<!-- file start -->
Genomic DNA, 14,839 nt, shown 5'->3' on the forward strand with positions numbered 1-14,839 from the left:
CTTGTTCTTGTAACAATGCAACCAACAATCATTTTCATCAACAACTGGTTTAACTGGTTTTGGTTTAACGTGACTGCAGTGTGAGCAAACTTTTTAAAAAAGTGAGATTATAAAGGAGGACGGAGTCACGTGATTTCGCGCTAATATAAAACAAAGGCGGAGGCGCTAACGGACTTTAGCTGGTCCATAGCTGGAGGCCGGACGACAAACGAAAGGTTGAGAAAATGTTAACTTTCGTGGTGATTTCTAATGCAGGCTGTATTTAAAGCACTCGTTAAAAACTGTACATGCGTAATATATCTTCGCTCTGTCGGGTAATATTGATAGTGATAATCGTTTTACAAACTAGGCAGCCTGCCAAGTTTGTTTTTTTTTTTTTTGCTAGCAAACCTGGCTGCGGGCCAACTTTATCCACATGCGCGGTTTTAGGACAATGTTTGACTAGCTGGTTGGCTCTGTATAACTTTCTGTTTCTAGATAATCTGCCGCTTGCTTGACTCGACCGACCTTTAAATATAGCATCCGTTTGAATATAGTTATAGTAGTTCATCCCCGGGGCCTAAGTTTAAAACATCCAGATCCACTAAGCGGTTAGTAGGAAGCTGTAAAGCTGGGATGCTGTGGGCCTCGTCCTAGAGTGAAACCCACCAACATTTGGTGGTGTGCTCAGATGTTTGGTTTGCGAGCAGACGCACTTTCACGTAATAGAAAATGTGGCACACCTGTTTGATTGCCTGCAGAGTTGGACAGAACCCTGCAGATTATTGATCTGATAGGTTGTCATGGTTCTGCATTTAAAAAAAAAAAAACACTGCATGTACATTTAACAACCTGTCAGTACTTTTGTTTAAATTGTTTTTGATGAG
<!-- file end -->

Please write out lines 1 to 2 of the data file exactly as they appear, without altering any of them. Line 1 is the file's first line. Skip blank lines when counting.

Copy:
Genomic DNA, 14,839 nt, shown 5'->3' on the forward strand with positions numbered 1-14,839 from the left:
CTTGTTCTTGTAACAATGCAACCAACAATCATTTTCATCAACAACTGGTTTAACTGGTTTTGGTTTAACGTGACTGCAGTGTGAGCAAACTTTTTAAAAAAGTGAGATTATAAAGGAGGACGGAGTCACGTGATTTCGCGCTAATATAAAACAAAGGCGGAGGCGCTAACGGACTTTAGCTGGTCCATAGCTGGAGGCCGGACGACAAACGAAAGGTTGAGAAAATGTTAACTTTCGTGGTGATTTCTAATGCAGGCTGTATTTAAAGCACTCGTTAAAAACTGTACATGCGTAATATATCTTCGCTCTGTCGGGTAATATTGATAGTGATAATCGTTTTACAAACTAGGCAGCCTGCCAAGTTTGTTTTTTTTTTTTTTGCTAGCAAACCTGGCTGCGGGCCAACTTTATCCACATGCGCGGTTTTAGGACAATGTTTGACTAGCTGGTTGGCTCTGTATAACTTTCTGTTTCTAGATAATCTGCCGCTTGCTTGACTCGACCGACCTTTAAATATAGCATCCGTTTGAATATAGTTATAGTAGTTCATCCCCGGGGCCTAAGTTTAAAACATCCAGATCCACTAAGCGGTTAGTAGGAAGCTGTAAAGCTGGGATGCTGTGGGCCTCGTCCTAGAGTGAAACCCACCAACATTTGGTGGTGTGCTCAGATGTTTGGTTTGCGAGCAGACGCACTTTCACGTAATAGAAAATGTGGCACACCTGTTTGATTGCCTGCAGAGTTGGACAGAACCCTGCAGATTATTGATCTGATAGGTTGTCATGGTTCTGCATTTAAAAAAAAAAAAACACTGCATGTACATTTAACAACCTGTCAGTACTTTTGTTTAAATTGTTTTTGATGAG